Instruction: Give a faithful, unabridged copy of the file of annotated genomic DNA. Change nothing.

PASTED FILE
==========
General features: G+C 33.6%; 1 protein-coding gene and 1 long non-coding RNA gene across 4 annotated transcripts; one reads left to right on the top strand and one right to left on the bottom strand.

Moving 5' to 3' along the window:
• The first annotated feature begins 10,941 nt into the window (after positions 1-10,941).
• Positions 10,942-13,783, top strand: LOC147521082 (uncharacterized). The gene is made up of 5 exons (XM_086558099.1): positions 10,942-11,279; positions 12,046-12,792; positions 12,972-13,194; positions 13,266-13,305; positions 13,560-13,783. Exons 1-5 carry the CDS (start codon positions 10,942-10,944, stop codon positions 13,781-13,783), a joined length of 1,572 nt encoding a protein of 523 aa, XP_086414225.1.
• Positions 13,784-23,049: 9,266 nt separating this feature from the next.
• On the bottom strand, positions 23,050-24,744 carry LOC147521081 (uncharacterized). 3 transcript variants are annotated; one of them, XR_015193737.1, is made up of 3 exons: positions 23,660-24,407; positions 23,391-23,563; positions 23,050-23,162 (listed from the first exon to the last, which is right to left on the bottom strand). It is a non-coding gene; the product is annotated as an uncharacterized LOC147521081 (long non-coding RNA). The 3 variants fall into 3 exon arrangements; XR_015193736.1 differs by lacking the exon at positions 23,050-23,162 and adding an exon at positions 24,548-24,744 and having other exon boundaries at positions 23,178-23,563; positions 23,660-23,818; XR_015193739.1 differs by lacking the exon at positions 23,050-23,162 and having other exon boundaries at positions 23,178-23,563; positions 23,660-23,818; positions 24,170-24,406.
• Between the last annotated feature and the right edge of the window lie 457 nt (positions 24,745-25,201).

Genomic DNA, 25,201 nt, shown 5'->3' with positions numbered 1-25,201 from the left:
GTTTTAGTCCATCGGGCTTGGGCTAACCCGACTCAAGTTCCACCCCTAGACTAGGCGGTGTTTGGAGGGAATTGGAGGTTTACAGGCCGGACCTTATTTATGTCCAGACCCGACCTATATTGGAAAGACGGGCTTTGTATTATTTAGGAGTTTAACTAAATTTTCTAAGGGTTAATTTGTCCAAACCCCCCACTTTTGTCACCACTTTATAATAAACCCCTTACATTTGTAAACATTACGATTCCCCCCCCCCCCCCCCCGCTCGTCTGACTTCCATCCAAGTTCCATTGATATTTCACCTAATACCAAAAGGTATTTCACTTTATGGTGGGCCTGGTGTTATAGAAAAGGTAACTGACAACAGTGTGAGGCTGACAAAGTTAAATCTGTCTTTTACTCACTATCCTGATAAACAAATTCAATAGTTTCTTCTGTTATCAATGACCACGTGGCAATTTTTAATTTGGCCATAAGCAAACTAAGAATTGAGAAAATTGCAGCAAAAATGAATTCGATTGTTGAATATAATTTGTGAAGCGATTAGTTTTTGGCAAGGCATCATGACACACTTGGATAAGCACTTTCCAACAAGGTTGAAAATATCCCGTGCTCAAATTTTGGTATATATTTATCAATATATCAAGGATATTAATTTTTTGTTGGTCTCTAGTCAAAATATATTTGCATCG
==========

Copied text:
General features: G+C 33.6%; 1 protein-coding gene and 1 long non-coding RNA gene across 4 annotated transcripts; one reads left to right on the top strand and one right to left on the bottom strand.

Moving 5' to 3' along the window:
• The first annotated feature begins 10,941 nt into the window (after positions 1-10,941).
• Positions 10,942-13,783, top strand: LOC147521082 (uncharacterized). The gene is made up of 5 exons (XM_086558099.1): positions 10,942-11,279; positions 12,046-12,792; positions 12,972-13,194; positions 13,266-13,305; positions 13,560-13,783. Exons 1-5 carry the CDS (start codon positions 10,942-10,944, stop codon positions 13,781-13,783), a joined length of 1,572 nt encoding a protein of 523 aa, XP_086414225.1.
• Positions 13,784-23,049: 9,266 nt separating this feature from the next.
• On the bottom strand, positions 23,050-24,744 carry LOC147521081 (uncharacterized). 3 transcript variants are annotated; one of them, XR_015193737.1, is made up of 3 exons: positions 23,660-24,407; positions 23,391-23,563; positions 23,050-23,162 (listed from the first exon to the last, which is right to left on the bottom strand). It is a non-coding gene; the product is annotated as an uncharacterized LOC147521081 (long non-coding RNA). The 3 variants fall into 3 exon arrangements; XR_015193736.1 differs by lacking the exon at positions 23,050-23,162 and adding an exon at positions 24,548-24,744 and having other exon boundaries at positions 23,178-23,563; positions 23,660-23,818; XR_015193739.1 differs by lacking the exon at positions 23,050-23,162 and having other exon boundaries at positions 23,178-23,563; positions 23,660-23,818; positions 24,170-24,406.
• Between the last annotated feature and the right edge of the window lie 457 nt (positions 24,745-25,201).

Genomic DNA, 25,201 nt, shown 5'->3' with positions numbered 1-25,201 from the left:
GTTTTAGTCCATCGGGCTTGGGCTAACCCGACTCAAGTTCCACCCCTAGACTAGGCGGTGTTTGGAGGGAATTGGAGGTTTACAGGCCGGACCTTATTTATGTCCAGACCCGACCTATATTGGAAAGACGGGCTTTGTATTATTTAGGAGTTTAACTAAATTTTCTAAGGGTTAATTTGTCCAAACCCCCCACTTTTGTCACCACTTTATAATAAACCCCTTACATTTGTAAACATTACGATTCCCCCCCCCCCCCCCCCGCTCGTCTGACTTCCATCCAAGTTCCATTGATATTTCACCTAATACCAAAAGGTATTTCACTTTATGGTGGGCCTGGTGTTATAGAAAAGGTAACTGACAACAGTGTGAGGCTGACAAAGTTAAATCTGTCTTTTACTCACTATCCTGATAAACAAATTCAATAGTTTCTTCTGTTATCAATGACCACGTGGCAATTTTTAATTTGGCCATAAGCAAACTAAGAATTGAGAAAATTGCAGCAAAAATGAATTCGATTGTTGAATATAATTTGTGAAGCGATTAGTTTTTGGCAAGGCATCATGACACACTTGGATAAGCACTTTCCAACAAGGTTGAAAATATCCCGTGCTCAAATTTTGGTATATATTTATCAATATATCAAGGATATTAATTTTTTGTTGGTCTCTAGTCAAAATATATTTGCATCG